The three pillars of sustainability
This is what it's all about
What exactly is sustainability?
There is probably no term that has been more strained in recent years than the word "sustainability". Every company that wants to put on a green coat works out a sustainability strategy. In many cases, however, the term "sustainability" remains an empty phrase. It is not uncommon for the topic of sustainability in companies to degenerate into a marketing instrument with which customers want to be won over. But if the sustainability strategy does not correspond to the DNA of the company, it lacks credibility. This is referred to as greenwashing. Another difficulty is the definition of sustainability. What exactly does sustainability mean? Is a company allowed to boast about sustainability if it replaces disposable coffee cups with reusable cups, or is there more to it than that?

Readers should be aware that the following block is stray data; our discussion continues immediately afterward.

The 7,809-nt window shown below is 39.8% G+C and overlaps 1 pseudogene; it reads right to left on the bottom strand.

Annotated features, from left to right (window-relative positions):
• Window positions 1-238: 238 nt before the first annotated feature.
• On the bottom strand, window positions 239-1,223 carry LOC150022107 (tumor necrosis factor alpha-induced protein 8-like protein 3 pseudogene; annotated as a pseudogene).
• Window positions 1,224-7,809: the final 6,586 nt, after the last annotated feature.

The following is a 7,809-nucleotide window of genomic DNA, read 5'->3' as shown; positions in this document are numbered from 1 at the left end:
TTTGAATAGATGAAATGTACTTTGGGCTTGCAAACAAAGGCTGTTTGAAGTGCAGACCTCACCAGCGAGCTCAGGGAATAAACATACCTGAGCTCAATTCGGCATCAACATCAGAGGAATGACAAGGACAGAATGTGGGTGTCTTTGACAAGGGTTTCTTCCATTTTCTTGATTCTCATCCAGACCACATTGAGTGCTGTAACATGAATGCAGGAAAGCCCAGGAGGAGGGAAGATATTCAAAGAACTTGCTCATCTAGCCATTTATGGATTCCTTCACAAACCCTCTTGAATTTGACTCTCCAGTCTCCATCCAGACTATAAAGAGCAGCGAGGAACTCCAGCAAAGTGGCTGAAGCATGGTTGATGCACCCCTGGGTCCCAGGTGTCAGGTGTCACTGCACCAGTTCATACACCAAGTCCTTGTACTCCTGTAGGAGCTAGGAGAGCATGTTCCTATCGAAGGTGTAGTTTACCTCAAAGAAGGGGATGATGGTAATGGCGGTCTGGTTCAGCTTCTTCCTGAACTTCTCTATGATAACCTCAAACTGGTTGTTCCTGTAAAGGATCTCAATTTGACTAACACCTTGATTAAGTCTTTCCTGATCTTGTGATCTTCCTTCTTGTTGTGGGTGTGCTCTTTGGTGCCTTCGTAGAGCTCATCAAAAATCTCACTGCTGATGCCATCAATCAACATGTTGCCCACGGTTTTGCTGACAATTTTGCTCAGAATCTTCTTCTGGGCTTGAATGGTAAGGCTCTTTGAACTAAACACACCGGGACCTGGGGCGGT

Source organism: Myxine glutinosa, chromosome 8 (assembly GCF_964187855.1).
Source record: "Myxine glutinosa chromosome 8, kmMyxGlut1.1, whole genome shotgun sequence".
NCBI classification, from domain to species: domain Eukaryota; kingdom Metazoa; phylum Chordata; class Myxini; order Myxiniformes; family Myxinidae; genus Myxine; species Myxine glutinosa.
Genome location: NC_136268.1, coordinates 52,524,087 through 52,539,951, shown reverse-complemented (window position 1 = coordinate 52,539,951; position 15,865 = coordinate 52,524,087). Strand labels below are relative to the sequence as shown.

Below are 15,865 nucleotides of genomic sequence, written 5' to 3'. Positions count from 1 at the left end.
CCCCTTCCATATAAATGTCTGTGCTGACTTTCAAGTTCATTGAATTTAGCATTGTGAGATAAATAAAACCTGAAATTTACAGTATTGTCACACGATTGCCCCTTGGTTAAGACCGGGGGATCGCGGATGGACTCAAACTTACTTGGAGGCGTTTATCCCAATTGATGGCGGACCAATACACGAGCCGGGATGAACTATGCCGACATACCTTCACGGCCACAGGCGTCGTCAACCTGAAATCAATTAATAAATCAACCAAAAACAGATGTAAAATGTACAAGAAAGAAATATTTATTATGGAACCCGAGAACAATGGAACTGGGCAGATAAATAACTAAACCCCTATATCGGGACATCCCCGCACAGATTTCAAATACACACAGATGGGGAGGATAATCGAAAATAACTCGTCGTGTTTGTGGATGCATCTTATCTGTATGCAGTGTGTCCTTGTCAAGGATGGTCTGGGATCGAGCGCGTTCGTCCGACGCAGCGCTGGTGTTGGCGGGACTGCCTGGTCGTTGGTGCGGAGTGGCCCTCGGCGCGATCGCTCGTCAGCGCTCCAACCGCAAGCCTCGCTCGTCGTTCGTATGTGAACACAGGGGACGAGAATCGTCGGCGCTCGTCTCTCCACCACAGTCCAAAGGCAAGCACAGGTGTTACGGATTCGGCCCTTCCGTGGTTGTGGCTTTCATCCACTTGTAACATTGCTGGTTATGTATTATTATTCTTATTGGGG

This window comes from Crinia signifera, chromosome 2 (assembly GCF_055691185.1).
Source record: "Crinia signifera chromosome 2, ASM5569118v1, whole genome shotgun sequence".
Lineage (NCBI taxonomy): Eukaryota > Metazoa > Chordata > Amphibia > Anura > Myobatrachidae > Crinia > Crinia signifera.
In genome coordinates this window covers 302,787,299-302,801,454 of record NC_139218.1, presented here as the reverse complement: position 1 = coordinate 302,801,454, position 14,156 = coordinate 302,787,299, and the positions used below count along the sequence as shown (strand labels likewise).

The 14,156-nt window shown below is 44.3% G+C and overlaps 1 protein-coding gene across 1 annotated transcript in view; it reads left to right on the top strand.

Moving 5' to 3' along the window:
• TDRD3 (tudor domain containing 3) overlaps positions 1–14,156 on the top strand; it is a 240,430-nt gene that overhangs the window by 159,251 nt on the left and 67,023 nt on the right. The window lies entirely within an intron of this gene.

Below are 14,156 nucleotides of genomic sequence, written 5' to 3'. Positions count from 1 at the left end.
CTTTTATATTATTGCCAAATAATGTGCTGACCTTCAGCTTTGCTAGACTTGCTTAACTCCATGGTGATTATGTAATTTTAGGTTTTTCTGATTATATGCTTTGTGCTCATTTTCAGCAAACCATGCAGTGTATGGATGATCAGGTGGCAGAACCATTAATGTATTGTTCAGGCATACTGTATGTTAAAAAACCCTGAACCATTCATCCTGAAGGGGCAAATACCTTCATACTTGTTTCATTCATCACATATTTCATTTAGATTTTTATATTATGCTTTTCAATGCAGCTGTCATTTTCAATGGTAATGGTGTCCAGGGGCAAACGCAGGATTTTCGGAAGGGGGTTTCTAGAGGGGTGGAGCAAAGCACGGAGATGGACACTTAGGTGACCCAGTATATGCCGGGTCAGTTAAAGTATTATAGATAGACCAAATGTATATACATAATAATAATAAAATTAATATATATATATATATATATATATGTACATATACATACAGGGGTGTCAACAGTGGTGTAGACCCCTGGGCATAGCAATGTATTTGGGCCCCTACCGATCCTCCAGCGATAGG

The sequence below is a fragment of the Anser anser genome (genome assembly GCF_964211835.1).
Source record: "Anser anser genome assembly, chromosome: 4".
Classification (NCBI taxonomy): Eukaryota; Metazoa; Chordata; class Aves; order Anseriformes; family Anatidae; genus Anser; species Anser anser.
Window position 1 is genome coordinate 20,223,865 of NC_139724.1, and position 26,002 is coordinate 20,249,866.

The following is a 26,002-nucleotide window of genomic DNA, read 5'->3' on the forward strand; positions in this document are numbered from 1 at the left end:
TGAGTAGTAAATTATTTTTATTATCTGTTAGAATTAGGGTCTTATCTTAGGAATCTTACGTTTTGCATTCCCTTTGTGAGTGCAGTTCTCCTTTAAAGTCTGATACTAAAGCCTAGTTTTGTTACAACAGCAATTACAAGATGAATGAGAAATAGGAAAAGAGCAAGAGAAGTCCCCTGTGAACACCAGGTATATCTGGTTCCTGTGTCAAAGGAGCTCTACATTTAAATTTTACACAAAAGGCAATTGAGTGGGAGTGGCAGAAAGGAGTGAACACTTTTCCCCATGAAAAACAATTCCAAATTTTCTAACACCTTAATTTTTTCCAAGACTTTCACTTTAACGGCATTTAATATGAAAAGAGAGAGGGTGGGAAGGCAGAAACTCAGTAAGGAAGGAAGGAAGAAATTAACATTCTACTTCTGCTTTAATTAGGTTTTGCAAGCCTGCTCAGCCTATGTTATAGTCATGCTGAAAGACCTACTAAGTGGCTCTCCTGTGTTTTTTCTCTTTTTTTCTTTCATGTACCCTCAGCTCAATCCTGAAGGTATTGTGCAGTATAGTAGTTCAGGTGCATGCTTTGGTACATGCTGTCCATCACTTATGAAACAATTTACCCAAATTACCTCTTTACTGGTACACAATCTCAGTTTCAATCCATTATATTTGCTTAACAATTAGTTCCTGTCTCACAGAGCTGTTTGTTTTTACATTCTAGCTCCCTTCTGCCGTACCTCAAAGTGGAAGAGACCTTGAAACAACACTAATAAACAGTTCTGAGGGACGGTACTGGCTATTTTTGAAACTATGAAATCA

One guideline for sustainable development in companies is the so-called three-pillar model. This represents the idea that sustainable development can only be achieved if it is based on the three pillars of ecology, economy and social justice. All three areas must be implemented simultaneously and equally.
Criticism of the three-pillar model
Although the three-pillar principle has become the standard in the corporate world and no other model has yet prevailed, it is not without controversy. The main criticism is that ecological, economic and social sustainability can hardly be treated equally in practice. Since the protection of natural resources is a basic prerequisite for economic and social sustainability, ecological sustainability must have a higher priority.